Skin cancer facts
Melanoma more common in Ohio than ‘sunshine states’
WARREN — More cases of melanoma have been diagnosed in Ohio than in the much sunnier states of Hawaii, South Carolina and Arizona.
“The number one risk factor for skin cancer is UV radiation from the sun as well as from tanning beds,” Trumbull Regional Medical Center cancer nurse navigator Kathryn Martin said.
Ohioans are more likely to seek out tanning beds to maintain what they believe is a healthy glow over the winter, Martin said. Looks can be deceiving.
“Some people say that tanning beds are less dangerous and provide much-needed Vitamin D,” Martin said. “There are two types of UV radiation — UVA and UVB. UVB does help with Vitamin D production, but tanning beds provide UVA.
“Melanoma cases in women under the age of 30 find 97 percent have used indoor tanning beds,” she said. “Most of us get enough Vitamin D in our diet and small amounts of sun exposure.”
May is Skin Cancer Awareness Month.
Non-melanoma skin cancers carry a very low risk of death and make up 75 to 80 percent of all skin cancers. Squamous cell cancers are about 20 percent of skin cancer cases. Non-melanoma cancers usually stay in the epidermis, the most outer layer of the skin, Martin said.
Melanoma — which occurs when the pigment-producing cells that give color to the skin become cancerous — is the most dangerous, and potentially fatal, form of skin cancer.
“Melanoma is one of those early detection illnesses,” Martin said. Caught early, it’s almost always curable. Left unchecked, the cancer can spread to the lymph nodes and require chemotherapy.
“One in five people will develop skin cancer in their lifetime,” Dr. Roger Tokars, a Trumbull radiation oncologist, said.
Martin said 24 cases of melanoma were diagnosed in Trumbull County in 2018, and 20 in Mahoning County.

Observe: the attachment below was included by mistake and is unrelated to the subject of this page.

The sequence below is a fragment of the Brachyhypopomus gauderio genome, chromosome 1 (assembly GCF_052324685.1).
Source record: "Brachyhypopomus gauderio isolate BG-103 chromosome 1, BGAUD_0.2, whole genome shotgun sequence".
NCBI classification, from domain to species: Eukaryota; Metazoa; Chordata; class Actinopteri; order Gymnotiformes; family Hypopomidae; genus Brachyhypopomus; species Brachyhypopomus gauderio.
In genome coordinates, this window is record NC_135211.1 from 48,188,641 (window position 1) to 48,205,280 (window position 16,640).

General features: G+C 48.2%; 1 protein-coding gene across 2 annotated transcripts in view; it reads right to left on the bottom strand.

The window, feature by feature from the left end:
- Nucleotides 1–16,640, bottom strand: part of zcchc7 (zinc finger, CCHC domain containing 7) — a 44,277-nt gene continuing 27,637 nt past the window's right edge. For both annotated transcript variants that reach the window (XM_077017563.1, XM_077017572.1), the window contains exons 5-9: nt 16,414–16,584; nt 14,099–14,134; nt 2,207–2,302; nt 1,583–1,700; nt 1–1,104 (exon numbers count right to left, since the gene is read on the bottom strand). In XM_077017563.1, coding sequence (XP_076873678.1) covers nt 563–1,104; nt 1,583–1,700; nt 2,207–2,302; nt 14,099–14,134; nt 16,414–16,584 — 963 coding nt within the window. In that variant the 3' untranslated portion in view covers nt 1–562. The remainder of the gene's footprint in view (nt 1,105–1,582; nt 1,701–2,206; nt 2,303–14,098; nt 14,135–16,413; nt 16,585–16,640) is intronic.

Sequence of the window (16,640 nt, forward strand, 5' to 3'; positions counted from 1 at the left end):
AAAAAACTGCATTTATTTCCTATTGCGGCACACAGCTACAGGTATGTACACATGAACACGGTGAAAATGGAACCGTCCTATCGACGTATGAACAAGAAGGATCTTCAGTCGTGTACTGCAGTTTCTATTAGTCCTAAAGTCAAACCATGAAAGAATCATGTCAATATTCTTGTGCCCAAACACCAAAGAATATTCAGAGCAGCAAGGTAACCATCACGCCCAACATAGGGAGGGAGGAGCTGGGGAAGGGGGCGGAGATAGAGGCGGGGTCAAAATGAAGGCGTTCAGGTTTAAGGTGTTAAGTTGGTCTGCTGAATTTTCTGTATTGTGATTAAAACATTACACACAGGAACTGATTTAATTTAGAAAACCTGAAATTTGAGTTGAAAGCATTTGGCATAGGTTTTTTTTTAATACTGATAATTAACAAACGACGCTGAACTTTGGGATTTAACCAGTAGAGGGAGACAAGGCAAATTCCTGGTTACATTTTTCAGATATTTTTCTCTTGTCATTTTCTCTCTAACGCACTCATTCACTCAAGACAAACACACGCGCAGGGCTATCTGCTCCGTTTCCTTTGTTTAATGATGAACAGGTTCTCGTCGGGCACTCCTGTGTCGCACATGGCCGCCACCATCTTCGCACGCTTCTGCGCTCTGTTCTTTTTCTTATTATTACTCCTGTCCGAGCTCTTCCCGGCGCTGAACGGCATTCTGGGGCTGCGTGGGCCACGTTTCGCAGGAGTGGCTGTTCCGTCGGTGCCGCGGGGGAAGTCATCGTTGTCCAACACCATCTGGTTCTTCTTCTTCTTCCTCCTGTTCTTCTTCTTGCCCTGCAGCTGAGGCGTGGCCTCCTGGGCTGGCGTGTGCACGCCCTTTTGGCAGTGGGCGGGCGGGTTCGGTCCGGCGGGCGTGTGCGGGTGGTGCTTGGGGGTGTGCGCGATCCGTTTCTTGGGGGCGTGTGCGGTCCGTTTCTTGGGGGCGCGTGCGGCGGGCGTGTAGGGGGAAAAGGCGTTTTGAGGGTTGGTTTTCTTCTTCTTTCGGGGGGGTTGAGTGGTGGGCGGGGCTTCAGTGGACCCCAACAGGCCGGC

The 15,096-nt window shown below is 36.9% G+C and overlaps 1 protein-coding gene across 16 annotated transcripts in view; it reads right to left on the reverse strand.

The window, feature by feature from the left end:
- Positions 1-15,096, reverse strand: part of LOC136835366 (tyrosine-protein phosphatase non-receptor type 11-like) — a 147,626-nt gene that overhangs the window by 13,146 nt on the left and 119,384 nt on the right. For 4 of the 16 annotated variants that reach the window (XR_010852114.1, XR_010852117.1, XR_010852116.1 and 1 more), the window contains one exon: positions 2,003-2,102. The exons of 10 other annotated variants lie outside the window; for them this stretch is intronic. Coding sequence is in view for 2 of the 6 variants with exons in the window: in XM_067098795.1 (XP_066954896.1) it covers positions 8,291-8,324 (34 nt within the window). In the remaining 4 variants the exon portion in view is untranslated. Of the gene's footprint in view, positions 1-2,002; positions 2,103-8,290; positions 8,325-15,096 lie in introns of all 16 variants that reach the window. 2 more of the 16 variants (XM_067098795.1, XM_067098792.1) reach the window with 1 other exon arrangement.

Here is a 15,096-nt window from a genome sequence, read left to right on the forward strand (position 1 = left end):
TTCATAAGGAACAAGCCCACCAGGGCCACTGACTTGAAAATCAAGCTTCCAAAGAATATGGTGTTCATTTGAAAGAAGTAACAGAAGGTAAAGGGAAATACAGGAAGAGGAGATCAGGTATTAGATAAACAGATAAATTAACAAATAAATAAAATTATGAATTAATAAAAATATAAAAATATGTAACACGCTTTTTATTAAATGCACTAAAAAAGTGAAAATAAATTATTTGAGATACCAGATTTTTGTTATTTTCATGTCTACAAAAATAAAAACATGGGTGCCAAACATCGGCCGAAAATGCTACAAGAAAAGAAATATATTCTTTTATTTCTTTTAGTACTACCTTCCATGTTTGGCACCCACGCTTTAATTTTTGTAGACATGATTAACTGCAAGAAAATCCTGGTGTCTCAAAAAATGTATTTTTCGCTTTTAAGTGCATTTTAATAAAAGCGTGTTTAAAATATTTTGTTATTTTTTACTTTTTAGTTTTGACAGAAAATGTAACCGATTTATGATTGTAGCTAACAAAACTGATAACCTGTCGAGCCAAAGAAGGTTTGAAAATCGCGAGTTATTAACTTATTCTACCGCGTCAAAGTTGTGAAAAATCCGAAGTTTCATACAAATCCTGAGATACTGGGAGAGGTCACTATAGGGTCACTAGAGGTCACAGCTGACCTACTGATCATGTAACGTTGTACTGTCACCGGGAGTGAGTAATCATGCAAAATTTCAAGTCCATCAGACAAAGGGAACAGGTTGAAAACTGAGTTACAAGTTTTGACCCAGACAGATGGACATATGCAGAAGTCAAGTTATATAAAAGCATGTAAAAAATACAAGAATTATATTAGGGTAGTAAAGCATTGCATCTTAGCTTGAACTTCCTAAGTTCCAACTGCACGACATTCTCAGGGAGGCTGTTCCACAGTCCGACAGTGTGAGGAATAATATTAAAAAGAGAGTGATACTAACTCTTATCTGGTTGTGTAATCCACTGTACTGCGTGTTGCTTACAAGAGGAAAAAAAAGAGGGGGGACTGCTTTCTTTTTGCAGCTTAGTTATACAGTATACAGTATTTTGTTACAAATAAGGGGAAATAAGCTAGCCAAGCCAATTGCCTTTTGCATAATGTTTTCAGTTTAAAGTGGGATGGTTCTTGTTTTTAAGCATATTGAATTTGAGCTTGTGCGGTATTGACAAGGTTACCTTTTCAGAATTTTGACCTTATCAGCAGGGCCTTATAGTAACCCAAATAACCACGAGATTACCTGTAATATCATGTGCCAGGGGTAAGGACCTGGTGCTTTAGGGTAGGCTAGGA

In Ohio, melanoma cases have been rising by about 500 cases a year for the last five years, Martin said. Health officials estimate that there will be 3,750 cases of melanoma in Ohio this year, about 330 of those cases fatal.
Hawaii reports 490 cases, South Carolina 1,810 and Arizona 2,340.
Luana Andamasaris, a radiation oncology nurse at Trumbull Regional, said, “The main thing about skin cancer is prevention. You need to wear sunscreen and stay out of tanning beds.”
Martin said, “As golf season and outdoor activities approach, being smart about sun protection goes a long way to prevention of skin cancer. Apply an SPF 15 or higher sunscreen daily and repeat every two hours or after swimming. For all-day outdoor activity sun exposure, a SPF of 30 or higher. (Wear) large-brimmed hats, long sleeves and sun glasses.
“Remember when boating or spending time at the beach, UV rays actually bounce off water, sand, and snow in the winter,” she said.
“For those women who get gel manicures, the lamp used is also a source of UV radiation. For protection, apply sunscreen prior to manicure,” she said.
Since melanoma and other skin cancers can appear anywhere on the body — but most frequently on the top of the head and on the face — Martin recommends a scheduling a yearly exam from the top of the head to the bottom of the feet by a dermatologist or family doctor.
Andamasaris said monthly self-examinations are important as well.
Martin suggested an alphabet method of self-examination of spots or moles on the skin:
A — Asymmetry, which means one half is unlike the other half;
B — Border or edges are irregular or poorly defined;
C — Colors that vary. Areas or moles that contain different colors and shades of brown, tan, black, red or even blue are areas of concern. Less common are flesh color, pale pink or reddish;
D — Diameter. Melanomas are most often greater than 6 millimeters, the size of a pencil eraser, but can smaller;
E — Evolving or changing spots, or spots that look different that the other moles or skin discolorations.
According to the Skin Cancer Foundation, melanomas often resemble moles and some develop from moles. The majority of melanomas are black or brown, but they can also be skin-colored, pink, red, purple, blue or white.
Melanoma is caused mainly by intense, occasional UV exposure — frequently leading to sunburn– especially in those who are genetically predisposed to the disease, according to the Skin Cancer Foundation.
The cancerous growths develop when unrepaired DNA damage to skin cells triggers mutations that make skin cells multiply rapidly and form malignant tumors, the foundation reported.
Signs of non-melanoma skin cancer include a firm raised lump on the skin that is most often red or purple and not painful, though it can become crusty or irritated and give discomfort, Martin said.